Immigration policy is not a topic which is paid significant attention by regulators in India as the country has a significant labour surplus. The domestic fintech industry does not seem to have sought any specific changes to the immigration policy in India.
The UK is dealing with the challenges of exiting the EU, sector shortages and controlling migration. It is not unique in having to control migration however it is doing within challenging times particularly in a climate where 42% of employees in the tech sector are from outside the UK and 28% are from within the EEA.
The UK does have some measures in place to try to address sector shortages, it has a shortage occupation list of professions for which there are not enough resident workers to fill vacancies in the UK.
The Migration Advisory Committee (MAC) is an advisory non-departmental body which advises the Government on migration issues. The MAC regularly reviews the list and calls for evidence of which occupations should be included or removed.
Jobs which fall on the shortage occupation list are exempt from the requirement to test the resident labour market and companies which hold a Tier 2 sponsor licence can apply to sponsor non-EEA migrants without having to first conduct a resident labour market test.
Tech Nation is a Government initiative which provides a network of growth programmes, events, skills and data resources to reach all corners and clusters of the UK.
The Tier 1 (Exceptional Talent) programme (mentioned above) is supported by Tech Nation as it is one of the designated competent bodies which reviews and assesses applications for endorsement under the Digital Tech sub-category. In addition, the Government increased the cap on the number of visas granted in this category (including those endorsed by other bodies such as the Arts Council England, The Royal Academy of Engineering etc) from 1,000 to 2,000 per annum.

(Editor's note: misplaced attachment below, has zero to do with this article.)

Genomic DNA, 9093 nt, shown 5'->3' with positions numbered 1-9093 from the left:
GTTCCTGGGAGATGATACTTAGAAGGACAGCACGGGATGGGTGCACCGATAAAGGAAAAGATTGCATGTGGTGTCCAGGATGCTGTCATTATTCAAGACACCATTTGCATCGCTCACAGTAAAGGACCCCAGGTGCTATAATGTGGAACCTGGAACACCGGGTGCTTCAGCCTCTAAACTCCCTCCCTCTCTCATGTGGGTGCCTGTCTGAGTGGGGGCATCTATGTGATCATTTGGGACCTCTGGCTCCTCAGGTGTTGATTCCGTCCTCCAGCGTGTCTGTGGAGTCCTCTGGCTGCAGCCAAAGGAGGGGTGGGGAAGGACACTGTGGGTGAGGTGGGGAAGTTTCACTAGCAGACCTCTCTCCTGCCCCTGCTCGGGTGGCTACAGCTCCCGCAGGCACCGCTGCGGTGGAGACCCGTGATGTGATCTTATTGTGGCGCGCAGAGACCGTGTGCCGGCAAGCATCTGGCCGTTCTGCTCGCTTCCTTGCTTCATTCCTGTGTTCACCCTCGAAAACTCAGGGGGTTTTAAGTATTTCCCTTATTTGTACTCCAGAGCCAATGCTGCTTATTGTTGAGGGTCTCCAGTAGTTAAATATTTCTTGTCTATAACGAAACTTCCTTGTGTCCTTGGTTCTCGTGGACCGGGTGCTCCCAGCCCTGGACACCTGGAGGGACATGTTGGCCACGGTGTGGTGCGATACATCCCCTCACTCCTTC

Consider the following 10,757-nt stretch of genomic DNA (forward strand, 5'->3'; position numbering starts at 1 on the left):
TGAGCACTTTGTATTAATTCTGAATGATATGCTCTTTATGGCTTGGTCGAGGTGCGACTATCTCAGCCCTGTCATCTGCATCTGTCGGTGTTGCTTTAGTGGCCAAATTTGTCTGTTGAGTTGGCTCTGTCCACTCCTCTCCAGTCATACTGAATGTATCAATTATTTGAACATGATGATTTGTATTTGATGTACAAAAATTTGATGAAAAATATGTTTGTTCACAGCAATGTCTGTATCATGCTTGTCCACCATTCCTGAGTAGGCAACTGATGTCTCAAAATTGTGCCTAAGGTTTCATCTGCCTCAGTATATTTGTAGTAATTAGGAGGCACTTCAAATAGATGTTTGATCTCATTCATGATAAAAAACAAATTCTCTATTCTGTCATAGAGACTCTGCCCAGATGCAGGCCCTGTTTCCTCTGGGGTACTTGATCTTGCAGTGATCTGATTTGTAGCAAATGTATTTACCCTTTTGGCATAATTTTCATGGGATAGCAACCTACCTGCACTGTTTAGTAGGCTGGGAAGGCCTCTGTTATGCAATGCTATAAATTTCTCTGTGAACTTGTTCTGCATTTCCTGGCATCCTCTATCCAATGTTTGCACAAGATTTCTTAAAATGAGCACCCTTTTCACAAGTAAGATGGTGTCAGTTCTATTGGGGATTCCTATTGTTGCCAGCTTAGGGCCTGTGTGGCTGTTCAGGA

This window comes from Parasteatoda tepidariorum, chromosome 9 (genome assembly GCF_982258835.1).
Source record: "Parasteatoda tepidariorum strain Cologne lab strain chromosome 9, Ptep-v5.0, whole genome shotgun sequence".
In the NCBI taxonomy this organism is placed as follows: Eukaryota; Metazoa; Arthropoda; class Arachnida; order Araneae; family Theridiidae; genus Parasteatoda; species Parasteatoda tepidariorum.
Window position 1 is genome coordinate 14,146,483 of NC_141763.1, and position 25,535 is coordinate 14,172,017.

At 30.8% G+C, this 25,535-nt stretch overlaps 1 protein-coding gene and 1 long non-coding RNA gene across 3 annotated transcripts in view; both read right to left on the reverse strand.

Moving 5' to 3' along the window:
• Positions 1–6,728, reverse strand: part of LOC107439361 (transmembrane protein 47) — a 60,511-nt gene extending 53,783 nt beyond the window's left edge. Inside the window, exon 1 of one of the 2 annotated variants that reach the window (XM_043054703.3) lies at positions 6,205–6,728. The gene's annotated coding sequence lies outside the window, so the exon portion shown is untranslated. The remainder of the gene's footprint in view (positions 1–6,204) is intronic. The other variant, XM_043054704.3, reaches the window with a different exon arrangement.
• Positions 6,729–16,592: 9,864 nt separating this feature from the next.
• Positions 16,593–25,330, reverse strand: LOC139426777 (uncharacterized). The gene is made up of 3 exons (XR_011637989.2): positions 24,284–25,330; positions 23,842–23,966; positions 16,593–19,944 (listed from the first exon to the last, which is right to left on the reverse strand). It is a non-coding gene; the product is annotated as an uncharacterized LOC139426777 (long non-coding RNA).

Regulators in the UK need to continue to lobby the Government and push for the UK sector to remain at the forefront of the global fintech industry and achieve its goals of making the UK the best place to imagine, start and grow a digital business.
As far as we know, such a gap does no appear to be present in The Netherlands. The aforementioned accelerated migration procedure is praised for facilitating fintechs with highly skilled migrants.
The most famous program to introduce and attract high level talents to serve in China is the central government initiated ‘Thousand Talents Program’ (“TTP”). TTP includes long term talent programs, short term talent programs, entrepreneur programs, youth programs, foreign expert programs, top-tier talents and innovative teams, Tibet and Xinjiang programs, and culture & art talent programs. Talents selected in the TTP receive tax-free national funds for their research, and their compensation will be free of individual income tax.
In addition, the local government usually will also provide additional incentive to facilitate the talents under the TTP, or to support local talents programs.